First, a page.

Directory structures

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Because of the way HCP stores objects, the directory structures you create and the way you store objects in them can have an impact on performance. Here are some guidelines for creating effective directory structures. When creating namespaces you must know how the namespace is intended to be used. Following are some guidelines for effective directory usage:

Balanced directory usage

  • Plan your directory structures before storing objects. Make sure all namespace users are aware of these plans.
  • Avoid structures that result in a single directory getting a large amount of traffic in a short time. For example, if you ingest objects rapidly, use structures that do not store objects by date and time.
  • If you do store objects by date and time, consider the number of objects ingested during a given period of time when planning the directory structure. For example, if you ingest several hundred files per second, you might use a directory structure such as year/month/day/hour/minute/second. If you ingest just a few files per second, a less fine-grained structure would be better.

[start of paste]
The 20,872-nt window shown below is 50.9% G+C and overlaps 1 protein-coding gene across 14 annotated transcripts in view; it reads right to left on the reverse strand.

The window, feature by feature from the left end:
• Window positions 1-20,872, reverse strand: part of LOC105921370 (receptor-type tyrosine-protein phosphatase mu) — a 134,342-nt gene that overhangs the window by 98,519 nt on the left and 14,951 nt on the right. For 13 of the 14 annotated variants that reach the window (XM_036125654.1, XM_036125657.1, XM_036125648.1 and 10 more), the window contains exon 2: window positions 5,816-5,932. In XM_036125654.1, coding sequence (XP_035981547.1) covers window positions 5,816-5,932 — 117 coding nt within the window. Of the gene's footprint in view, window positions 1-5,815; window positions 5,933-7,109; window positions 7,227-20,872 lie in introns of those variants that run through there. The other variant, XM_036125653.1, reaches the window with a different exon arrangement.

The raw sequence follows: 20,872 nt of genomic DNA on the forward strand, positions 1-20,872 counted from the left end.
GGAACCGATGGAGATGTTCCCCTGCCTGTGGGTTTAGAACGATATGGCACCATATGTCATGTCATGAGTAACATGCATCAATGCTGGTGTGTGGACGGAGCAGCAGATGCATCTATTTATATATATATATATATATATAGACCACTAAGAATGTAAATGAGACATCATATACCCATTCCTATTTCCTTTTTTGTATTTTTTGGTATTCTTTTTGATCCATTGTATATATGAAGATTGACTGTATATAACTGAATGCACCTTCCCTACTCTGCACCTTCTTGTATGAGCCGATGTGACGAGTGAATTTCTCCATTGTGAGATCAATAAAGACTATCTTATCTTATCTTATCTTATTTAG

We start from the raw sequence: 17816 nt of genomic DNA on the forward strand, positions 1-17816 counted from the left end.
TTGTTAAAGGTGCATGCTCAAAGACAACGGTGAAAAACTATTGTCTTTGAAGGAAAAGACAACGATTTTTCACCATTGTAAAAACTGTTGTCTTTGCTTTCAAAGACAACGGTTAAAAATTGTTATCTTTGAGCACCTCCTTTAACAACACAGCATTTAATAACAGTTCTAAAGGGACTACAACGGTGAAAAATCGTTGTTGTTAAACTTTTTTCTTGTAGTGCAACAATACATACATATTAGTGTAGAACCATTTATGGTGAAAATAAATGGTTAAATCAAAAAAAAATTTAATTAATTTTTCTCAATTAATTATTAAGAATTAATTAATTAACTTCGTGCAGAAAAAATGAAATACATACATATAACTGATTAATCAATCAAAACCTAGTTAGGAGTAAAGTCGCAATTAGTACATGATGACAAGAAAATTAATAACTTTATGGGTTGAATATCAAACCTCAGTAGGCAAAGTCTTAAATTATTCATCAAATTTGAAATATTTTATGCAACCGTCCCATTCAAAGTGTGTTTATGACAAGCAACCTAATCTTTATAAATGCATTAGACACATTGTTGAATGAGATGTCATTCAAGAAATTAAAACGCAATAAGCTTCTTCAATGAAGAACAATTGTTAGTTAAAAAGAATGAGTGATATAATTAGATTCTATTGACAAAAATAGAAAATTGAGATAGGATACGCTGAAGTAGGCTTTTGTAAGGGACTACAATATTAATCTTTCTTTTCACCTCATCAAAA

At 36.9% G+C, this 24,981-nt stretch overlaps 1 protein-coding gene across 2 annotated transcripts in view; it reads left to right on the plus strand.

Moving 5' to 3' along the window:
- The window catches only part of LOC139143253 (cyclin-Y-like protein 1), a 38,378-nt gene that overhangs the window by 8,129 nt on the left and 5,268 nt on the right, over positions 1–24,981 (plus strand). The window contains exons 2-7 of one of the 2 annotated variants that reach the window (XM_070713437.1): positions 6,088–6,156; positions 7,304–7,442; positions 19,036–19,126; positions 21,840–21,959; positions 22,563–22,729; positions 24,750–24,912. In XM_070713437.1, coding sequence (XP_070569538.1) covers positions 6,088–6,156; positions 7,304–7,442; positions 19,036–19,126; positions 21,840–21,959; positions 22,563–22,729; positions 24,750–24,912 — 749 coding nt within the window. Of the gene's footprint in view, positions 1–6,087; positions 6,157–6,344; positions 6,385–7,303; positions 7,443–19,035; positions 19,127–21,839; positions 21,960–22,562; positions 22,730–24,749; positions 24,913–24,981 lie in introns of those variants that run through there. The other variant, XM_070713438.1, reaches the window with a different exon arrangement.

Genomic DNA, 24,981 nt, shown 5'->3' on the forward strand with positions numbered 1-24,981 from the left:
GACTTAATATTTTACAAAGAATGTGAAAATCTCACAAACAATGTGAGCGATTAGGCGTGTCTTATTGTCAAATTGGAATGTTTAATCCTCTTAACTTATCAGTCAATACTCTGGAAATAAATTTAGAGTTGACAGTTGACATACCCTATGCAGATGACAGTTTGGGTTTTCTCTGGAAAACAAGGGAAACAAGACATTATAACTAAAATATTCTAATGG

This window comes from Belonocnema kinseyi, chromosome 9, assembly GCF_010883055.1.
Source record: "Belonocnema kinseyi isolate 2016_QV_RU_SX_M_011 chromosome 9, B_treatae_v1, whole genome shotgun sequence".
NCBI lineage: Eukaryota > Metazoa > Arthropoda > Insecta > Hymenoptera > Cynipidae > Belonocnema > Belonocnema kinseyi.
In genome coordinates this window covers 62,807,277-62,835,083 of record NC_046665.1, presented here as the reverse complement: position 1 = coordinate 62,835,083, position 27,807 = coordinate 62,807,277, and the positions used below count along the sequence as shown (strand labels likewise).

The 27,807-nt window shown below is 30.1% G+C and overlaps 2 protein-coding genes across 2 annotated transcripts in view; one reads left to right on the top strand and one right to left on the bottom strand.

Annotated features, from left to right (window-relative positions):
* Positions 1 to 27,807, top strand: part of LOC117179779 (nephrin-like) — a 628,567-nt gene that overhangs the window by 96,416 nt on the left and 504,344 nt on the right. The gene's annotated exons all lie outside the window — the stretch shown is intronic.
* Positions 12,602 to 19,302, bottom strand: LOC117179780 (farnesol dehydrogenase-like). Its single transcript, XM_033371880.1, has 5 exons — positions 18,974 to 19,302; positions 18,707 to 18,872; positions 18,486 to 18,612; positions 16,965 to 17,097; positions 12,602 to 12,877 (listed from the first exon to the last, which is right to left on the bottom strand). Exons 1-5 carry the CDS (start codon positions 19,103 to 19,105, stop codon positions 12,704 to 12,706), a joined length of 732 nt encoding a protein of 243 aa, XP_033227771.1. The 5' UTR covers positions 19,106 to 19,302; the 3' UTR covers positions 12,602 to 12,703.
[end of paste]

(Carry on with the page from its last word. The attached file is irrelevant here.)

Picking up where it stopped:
• Follow these guidelines on directory depth and size:
    • Try to balance the namespace directory tree width and depth.
    • Do not create directory structures that are more than 20 levels deep. Instead, create flatter directory structures.
    • Avoid placing a large number of objects (greater than 100,000) in a single directory. Instead, create multiple directories and evenly distribute the objects among them.

Unbalanced directory usage

Avoid numerous nested directories. For example, a structure where each object is stored in its own directory. You must configure the namespace to use unbalanced directory if one or more of the following are true:

  • If your application uses a flat directory structure.
  • If your object access or usage is focused on a limited number of directories, or it is not possible to ensure a balanced directory structure.
  • If your application needs a more unstructured or semi-structured access to your data.